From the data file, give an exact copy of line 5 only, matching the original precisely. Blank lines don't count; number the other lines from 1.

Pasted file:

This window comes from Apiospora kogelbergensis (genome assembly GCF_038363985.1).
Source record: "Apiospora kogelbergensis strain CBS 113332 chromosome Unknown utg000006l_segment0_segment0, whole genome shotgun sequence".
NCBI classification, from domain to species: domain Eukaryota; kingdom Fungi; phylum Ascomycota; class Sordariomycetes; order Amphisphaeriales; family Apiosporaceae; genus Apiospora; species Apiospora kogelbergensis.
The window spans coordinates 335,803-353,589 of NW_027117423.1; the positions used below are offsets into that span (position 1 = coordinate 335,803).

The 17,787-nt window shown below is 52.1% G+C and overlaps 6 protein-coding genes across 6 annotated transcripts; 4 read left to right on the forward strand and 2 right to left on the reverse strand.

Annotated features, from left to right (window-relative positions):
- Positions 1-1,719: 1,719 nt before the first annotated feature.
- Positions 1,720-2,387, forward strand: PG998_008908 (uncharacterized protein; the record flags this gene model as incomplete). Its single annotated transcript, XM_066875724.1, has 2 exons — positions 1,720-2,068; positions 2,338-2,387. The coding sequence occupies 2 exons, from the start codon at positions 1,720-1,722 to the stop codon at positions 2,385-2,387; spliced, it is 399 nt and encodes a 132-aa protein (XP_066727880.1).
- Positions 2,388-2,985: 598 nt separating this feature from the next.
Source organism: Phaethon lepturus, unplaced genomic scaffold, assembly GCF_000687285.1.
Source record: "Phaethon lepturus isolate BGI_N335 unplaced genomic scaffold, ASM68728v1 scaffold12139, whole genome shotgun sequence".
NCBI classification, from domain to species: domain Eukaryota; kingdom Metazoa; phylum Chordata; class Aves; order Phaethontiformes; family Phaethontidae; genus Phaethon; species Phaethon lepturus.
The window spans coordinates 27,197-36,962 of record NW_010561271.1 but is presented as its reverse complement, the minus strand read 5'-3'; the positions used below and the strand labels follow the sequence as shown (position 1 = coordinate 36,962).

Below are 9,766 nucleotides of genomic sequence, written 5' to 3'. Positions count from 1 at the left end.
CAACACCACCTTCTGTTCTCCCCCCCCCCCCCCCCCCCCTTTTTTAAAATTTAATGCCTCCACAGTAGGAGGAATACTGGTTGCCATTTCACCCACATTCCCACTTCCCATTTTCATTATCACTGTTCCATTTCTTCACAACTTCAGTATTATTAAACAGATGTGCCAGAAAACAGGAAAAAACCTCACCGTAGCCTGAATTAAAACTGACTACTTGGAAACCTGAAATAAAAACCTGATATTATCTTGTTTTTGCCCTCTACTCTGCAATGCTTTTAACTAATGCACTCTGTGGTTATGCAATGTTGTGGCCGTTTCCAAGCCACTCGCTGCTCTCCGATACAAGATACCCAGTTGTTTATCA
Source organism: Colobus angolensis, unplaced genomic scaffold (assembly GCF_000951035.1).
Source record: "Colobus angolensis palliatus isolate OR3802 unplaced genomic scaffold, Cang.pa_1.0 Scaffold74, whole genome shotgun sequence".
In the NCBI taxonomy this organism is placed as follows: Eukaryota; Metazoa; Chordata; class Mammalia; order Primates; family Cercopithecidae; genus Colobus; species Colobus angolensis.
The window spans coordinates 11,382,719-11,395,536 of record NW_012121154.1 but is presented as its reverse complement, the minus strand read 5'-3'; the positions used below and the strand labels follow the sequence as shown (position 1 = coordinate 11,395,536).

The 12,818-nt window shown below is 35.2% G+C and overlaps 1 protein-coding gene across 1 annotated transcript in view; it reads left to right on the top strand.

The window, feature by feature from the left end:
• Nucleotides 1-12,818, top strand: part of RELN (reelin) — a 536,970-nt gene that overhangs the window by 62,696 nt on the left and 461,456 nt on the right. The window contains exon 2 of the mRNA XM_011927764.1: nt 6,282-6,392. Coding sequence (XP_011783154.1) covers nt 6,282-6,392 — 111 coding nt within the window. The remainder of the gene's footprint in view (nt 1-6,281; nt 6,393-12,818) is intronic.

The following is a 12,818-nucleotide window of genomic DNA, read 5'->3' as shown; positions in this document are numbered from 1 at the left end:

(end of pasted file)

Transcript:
The 17,787-nt window shown below is 52.1% G+C and overlaps 6 protein-coding genes across 6 annotated transcripts; 4 read left to right on the forward strand and 2 right to left on the reverse strand.